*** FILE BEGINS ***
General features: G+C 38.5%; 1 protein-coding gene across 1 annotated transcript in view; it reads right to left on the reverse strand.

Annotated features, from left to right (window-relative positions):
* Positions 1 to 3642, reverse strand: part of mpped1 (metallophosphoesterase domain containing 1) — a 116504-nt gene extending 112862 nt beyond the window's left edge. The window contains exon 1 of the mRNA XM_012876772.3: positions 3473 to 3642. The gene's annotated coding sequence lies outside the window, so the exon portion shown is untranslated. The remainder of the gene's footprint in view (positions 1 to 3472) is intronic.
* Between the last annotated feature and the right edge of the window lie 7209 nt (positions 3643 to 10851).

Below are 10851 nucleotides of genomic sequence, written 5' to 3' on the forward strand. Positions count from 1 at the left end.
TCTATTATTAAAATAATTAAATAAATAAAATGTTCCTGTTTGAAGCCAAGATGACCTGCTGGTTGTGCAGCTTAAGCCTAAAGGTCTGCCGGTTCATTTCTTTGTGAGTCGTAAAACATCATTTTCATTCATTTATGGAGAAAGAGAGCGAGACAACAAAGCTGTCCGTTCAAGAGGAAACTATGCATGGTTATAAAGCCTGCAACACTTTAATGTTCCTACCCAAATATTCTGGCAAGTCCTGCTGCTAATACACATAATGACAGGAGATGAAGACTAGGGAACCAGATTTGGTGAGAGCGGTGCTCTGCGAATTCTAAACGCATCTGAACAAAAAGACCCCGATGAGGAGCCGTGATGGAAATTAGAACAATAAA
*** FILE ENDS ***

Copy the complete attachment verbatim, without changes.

General features: G+C 38.5%; 1 protein-coding gene across 1 annotated transcript in view; it reads right to left on the reverse strand.

Annotated features, from left to right (window-relative positions):
* Positions 1 to 3642, reverse strand: part of mpped1 (metallophosphoesterase domain containing 1) — a 116504-nt gene extending 112862 nt beyond the window's left edge. The window contains exon 1 of the mRNA XM_012876772.3: positions 3473 to 3642. The gene's annotated coding sequence lies outside the window, so the exon portion shown is untranslated. The remainder of the gene's footprint in view (positions 1 to 3472) is intronic.
* Between the last annotated feature and the right edge of the window lie 7209 nt (positions 3643 to 10851).

Below are 10851 nucleotides of genomic sequence, written 5' to 3' on the forward strand. Positions count from 1 at the left end.
TCTATTATTAAAATAATTAAATAAATAAAATGTTCCTGTTTGAAGCCAAGATGACCTGCTGGTTGTGCAGCTTAAGCCTAAAGGTCTGCCGGTTCATTTCTTTGTGAGTCGTAAAACATCATTTTCATTCATTTATGGAGAAAGAGAGCGAGACAACAAAGCTGTCCGTTCAAGAGGAAACTATGCATGGTTATAAAGCCTGCAACACTTTAATGTTCCTACCCAAATATTCTGGCAAGTCCTGCTGCTAATACACATAATGACAGGAGATGAAGACTAGGGAACCAGATTTGGTGAGAGCGGTGCTCTGCGAATTCTAAACGCATCTGAACAAAAAGACCCCGATGAGGAGCCGTGATGGAAATTAGAACAATAAA